Experts weigh in on the best marketing techniques to reach every generation of patients with low vision.
Take-home message: Experts weigh in on the best marketing techniques to reach every generation of patients with low vision.
By Rose Schneider, Content Specialist, Ophthalmology Times
Patients with low vision can come in many forms-a young child just starting school, a teenager who lives and breathes the Internet, or a senior citizen who prefers reading the newspaper than watching television.
Each of these patients requires specific needs to fit his or her lifestyle. But how do eye-care professionals ensure these patients receive the proper knowledge and devices to aid their low vision?
“The information is the same, but the approaches (must) come from different places,” said Dan Roberts, MME, editor-in-chief of “Living Well with Low Vision” (http://lowvision.preventblindness.org). The online resource is an educational program launched by Prevent Blindness.
“We challenge children and teens to develop good health habits that will become natural to them,” Roberts said. “We challenge young adults to take care of themselves for the sake of their children and their personal future. And we challenge senior adults to do everything they can to maintain their quality of life as they age.”
Furthermore, because of these differences, it is a necessity to utilize specialized marketing approaches to figure out how, why, and where a low vision aid is needed for each patient, according to Terri Griffin, product manager for School Health, Hanover Park, IL.
“Marketing to all ages is important to help people maintain their independence and abilities to work, study, read, do hobbies, and more,” Griffin said.
Needs that vary by age can be age-related vision impairment versus physical- or disease-related impairment, she explained.
“The focus (then) is more about individual ability and willingness to use or learn a level of technology that will best suit their needs, based on their impairment and the activities they do,” Griffin said.
The changing needs of patients as they age is a highly important factor to address continually throughout their lives.
“Vision impairment can change over time along with tasks, goals, and technology,” she said. “Whether an individual has used low vision aids for years, for a short time, or is considering them (for the first time), the individual should periodically re-evaluate the low vision aids he or she needs or uses.”
Having the ability to connect with patients is key to the conversation that leads to investigating which low vision aids are best for each individual.
“After trying virtually every marketing tool available over the past 20 years, the method that works best for me is to remain visible, reachable, and content-rich,” Roberts said.
Compare it with a church: construct a tall steeple so people know you’re there (e.g., large Internet presence), greet newcomers warmly at the front door (e.g., personal and immediate e-mail and phone-based guidance), and make sure they get what they came for (e.g., immediate news reports, plus a large library of audiovisual and printed information produced in layman’s terms and backed by trusted professionals), he explained.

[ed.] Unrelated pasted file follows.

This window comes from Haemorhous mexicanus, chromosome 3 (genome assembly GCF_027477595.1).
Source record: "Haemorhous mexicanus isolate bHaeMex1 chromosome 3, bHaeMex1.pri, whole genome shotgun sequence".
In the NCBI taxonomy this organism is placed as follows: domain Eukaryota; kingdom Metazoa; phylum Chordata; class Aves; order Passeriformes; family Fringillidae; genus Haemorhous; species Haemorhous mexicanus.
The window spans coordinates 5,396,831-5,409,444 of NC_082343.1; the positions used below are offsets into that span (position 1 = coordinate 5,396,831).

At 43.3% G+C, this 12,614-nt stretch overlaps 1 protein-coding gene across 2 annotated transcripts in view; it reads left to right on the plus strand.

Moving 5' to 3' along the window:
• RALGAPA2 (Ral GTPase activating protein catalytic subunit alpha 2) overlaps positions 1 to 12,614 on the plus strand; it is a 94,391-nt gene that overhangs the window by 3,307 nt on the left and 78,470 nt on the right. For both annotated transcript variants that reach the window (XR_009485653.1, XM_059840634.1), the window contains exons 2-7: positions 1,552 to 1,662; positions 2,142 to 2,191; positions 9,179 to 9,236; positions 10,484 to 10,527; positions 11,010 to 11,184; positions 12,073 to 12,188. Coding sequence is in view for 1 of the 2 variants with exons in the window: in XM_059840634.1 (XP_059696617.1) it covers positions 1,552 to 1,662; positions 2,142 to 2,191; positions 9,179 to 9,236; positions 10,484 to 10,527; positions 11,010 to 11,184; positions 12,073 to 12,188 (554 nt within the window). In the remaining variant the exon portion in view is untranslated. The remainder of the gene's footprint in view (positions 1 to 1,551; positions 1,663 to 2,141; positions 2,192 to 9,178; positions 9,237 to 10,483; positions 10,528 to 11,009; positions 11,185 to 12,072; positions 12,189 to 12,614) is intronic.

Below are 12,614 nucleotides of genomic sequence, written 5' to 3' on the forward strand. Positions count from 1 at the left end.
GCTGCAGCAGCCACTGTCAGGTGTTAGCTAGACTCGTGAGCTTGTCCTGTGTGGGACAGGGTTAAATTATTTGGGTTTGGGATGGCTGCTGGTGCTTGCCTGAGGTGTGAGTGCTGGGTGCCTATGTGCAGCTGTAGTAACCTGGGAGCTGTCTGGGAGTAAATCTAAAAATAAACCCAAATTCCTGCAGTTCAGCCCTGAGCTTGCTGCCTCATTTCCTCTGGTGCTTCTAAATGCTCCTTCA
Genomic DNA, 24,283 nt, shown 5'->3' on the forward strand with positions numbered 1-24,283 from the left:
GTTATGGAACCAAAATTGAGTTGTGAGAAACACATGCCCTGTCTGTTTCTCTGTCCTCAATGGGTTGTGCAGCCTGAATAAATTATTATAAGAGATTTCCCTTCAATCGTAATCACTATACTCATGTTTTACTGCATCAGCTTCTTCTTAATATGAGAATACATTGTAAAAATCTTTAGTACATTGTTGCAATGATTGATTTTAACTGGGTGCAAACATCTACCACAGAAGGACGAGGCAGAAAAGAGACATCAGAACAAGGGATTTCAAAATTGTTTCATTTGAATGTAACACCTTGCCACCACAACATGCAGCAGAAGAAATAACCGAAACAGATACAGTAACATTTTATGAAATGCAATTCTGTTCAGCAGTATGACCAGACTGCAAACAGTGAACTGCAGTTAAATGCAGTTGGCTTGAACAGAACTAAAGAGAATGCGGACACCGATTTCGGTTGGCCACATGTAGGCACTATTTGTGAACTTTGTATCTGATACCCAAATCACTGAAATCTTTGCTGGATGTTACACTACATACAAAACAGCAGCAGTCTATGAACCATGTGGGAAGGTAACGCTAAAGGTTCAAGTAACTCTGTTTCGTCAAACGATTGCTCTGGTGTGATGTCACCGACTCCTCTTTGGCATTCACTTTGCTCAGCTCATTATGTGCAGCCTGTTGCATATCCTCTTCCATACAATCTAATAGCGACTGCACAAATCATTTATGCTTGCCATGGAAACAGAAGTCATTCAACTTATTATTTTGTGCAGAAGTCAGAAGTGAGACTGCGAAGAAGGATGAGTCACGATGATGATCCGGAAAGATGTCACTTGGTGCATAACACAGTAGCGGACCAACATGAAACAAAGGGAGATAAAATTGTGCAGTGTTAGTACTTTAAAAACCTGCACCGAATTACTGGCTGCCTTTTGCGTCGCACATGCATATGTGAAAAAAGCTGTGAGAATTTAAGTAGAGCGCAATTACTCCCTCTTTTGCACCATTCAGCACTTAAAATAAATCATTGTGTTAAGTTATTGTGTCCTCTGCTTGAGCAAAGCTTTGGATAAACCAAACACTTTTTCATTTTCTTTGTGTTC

This approach works best for teenage patients and those who recognize they have a need and have already begun looking for help, Roberts said.
“It is much easier today than it was when I began in the ’90s,” Roberts said.
“In the early days of the Internet, we had to depend solely upon the media and professional referrals,” he continued. “Now, the majority of people begin their search on the Web, so we make sure we are visible by not only staying high in the search engine ratings, but by partnering and linking with other highly-recognizable organizations and maintaining a presence at local and national conferences.”
But what about elderly patients-a significant portion of the population-who do not utilize the Internet?
Roberts recommended staying in touch via live support groups and state affiliates, and encouraging eye-care professionals to inform their patients further about low vision aid-an important aspect of continued care from diagnosis through rehabilitation and personal support.
Using a similar approach to reach young patients with low vision has proven successful over the years, Roberts said.
These techniques include programs in schools and libraries, and educational materials and lesson plans for teachers.
“To target different groups, advertise in publications or websites that appeal to them and tailor the message to their lifestyles or interests,” Griffin advised. “For example, heavy computer users may be more interested in screen magnifier/reader software, while people who are active may be interested in lightweight, portable devices, and people who enjoy reading may want a device that can magnify full pages.
“Use images or models that represent the group you are directing the message,” she continued.
Whichever method physicians decide to go about connecting with patients with low vision, Griffin stressed remembering that each person is unique and requires specific needs and solutions.
“(This is) critical to getting the best outcome from aids and technology,” she said.
To do so, Griffin offered several tips to help understand each patient’s individual needs:
“There are dozens of different low vision aids to help improve the lives of people with low vision,” Griffin said. “Each aid has its own advantages and limitations. To get the most from a low vision aid, it’s important to see and understand what that device can and cannot do (for the patient).”
By considering these factors, patients will not only be paired with the appropriate aid for their low vision, but will continue to be informed through the best channel they understand.
Tailoring tecniques to specific audience needs
Dan Roberts, MME, suggests possible techniques that either may flourish or fail when marketing to patients with low vision: